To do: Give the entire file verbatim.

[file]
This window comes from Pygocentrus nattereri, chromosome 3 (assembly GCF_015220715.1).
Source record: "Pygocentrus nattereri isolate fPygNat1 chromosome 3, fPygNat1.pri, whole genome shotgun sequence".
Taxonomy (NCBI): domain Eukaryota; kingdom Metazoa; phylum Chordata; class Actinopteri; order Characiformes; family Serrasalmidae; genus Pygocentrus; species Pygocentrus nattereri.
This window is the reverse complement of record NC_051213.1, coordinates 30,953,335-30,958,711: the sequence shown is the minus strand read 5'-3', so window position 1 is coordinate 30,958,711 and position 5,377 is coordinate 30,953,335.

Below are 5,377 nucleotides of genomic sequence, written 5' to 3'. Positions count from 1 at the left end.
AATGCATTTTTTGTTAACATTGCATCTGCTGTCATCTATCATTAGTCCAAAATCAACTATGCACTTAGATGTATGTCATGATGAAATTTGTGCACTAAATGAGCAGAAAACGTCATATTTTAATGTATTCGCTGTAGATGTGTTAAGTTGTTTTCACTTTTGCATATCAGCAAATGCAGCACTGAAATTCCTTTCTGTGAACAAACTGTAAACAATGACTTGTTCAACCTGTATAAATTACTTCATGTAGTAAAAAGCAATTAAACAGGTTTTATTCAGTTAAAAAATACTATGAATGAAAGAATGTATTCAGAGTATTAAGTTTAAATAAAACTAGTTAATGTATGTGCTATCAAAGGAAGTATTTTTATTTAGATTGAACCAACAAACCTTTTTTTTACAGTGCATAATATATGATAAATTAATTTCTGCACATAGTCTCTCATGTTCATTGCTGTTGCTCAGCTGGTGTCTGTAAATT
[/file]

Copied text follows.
This window comes from Pygocentrus nattereri, chromosome 3 (assembly GCF_015220715.1).
Source record: "Pygocentrus nattereri isolate fPygNat1 chromosome 3, fPygNat1.pri, whole genome shotgun sequence".
Taxonomy (NCBI): domain Eukaryota; kingdom Metazoa; phylum Chordata; class Actinopteri; order Characiformes; family Serrasalmidae; genus Pygocentrus; species Pygocentrus nattereri.
This window is the reverse complement of record NC_051213.1, coordinates 30,953,335-30,958,711: the sequence shown is the minus strand read 5'-3', so window position 1 is coordinate 30,958,711 and position 5,377 is coordinate 30,953,335.

Below are 5,377 nucleotides of genomic sequence, written 5' to 3'. Positions count from 1 at the left end.
AATGCATTTTTTGTTAACATTGCATCTGCTGTCATCTATCATTAGTCCAAAATCAACTATGCACTTAGATGTATGTCATGATGAAATTTGTGCACTAAATGAGCAGAAAACGTCATATTTTAATGTATTCGCTGTAGATGTGTTAAGTTGTTTTCACTTTTGCATATCAGCAAATGCAGCACTGAAATTCCTTTCTGTGAACAAACTGTAAACAATGACTTGTTCAACCTGTATAAATTACTTCATGTAGTAAAAAGCAATTAAACAGGTTTTATTCAGTTAAAAAATACTATGAATGAAAGAATGTATTCAGAGTATTAAGTTTAAATAAAACTAGTTAATGTATGTGCTATCAAAGGAAGTATTTTTATTTAGATTGAACCAACAAACCTTTTTTTTACAGTGCATAATATATGATAAATTAATTTCTGCACATAGTCTCTCATGTTCATTGCTGTTGCTCAGCTGGTGTCTGTAAATT